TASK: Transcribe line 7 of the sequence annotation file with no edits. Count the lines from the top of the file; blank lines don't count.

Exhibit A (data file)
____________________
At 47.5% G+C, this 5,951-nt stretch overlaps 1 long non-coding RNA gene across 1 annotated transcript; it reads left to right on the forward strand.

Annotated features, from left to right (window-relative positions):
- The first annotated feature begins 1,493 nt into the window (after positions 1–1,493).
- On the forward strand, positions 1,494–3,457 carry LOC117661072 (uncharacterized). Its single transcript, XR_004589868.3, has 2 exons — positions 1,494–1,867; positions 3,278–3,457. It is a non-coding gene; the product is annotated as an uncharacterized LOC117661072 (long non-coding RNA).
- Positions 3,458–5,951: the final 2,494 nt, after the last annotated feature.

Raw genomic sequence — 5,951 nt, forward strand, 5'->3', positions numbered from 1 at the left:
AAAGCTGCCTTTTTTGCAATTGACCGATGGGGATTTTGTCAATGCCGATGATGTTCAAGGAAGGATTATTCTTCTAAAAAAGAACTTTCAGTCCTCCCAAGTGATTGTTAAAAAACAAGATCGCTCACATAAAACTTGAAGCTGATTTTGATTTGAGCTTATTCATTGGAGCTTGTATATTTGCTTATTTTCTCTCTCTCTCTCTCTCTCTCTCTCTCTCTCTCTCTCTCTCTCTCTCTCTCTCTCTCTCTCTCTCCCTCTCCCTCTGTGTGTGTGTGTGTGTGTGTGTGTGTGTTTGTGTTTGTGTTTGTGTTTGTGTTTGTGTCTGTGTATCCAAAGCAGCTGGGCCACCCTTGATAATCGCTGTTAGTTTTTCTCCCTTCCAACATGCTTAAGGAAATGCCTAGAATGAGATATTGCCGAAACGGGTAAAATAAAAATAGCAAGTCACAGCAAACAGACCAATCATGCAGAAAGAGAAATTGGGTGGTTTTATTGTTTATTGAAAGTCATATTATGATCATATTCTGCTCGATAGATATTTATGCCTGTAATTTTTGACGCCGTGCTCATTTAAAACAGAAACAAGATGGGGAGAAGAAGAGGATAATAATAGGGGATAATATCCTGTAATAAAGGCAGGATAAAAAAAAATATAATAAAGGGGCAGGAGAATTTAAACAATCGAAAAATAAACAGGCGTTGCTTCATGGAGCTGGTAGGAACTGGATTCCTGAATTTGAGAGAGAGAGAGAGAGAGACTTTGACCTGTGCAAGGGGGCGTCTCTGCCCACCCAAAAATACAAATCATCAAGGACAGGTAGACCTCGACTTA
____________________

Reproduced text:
AAAGCTGCCTTTTTTGCAATTGACCGATGGGGATTTTGTCAATGCCGATGATGTTCAAGGAAGGATTATTCTTCTAAAAAAGAACTTTCAGTCCTCCCAAGTGATTGTTAAAAAACAAGATCGCTCACATAAAACTTGAAGCTGATTTTGATTTGAGCTTATTCATTGGAGCTTGTATATTTGCTTATTTTCTCTCTCTCTCTCTCTCTCTCTCTCTCTCTCTCTCTCTCTCTCTCTCTCTCTCTCTCTCTCTCTCCCTCTCCCTCTGTGTGTGTGTGTGTGTGTGTGTGTGTGTTTGTGTTTGTGTTTGTGTTTGTGTTTGTGTCTGTGTATCCAAAGCAGCTGGGCCACCCTTGATAATCGCTGTTAGTTTTTCTCCCTTCCAACATGCTTAAGGAAATGCCTAGAATGAGATATTGCCGAAACGGGTAAAATAAAAATAGCAAGTCACAGCAAACAGACCAATCATGCAGAAAGAGAAATTGGGTGGTTTTATTGTTTATTGAAAGTCATATTATGATCATATTCTGCTCGATAGATATTTATGCCTGTAATTTTTGACGCCGTGCTCATTTAAAACAGAAACAAGATGGGGAGAAGAAGAGGATAATAATAGGGGATAATATCCTGTAATAAAGGCAGGATAAAAAAAAATATAATAAAGGGGCAGGAGAATTTAAACAATCGAAAAATAAACAGGCGTTGCTTCATGGAGCTGGTAGGAACTGGATTCCTGAATTTGAGAGAGAGAGAGAGAGAGACTTTGACCTGTGCAAGGGGGCGTCTCTGCCCACCCAAAAATACAAATCATCAAGGACAGGTAGACCTCGACTTA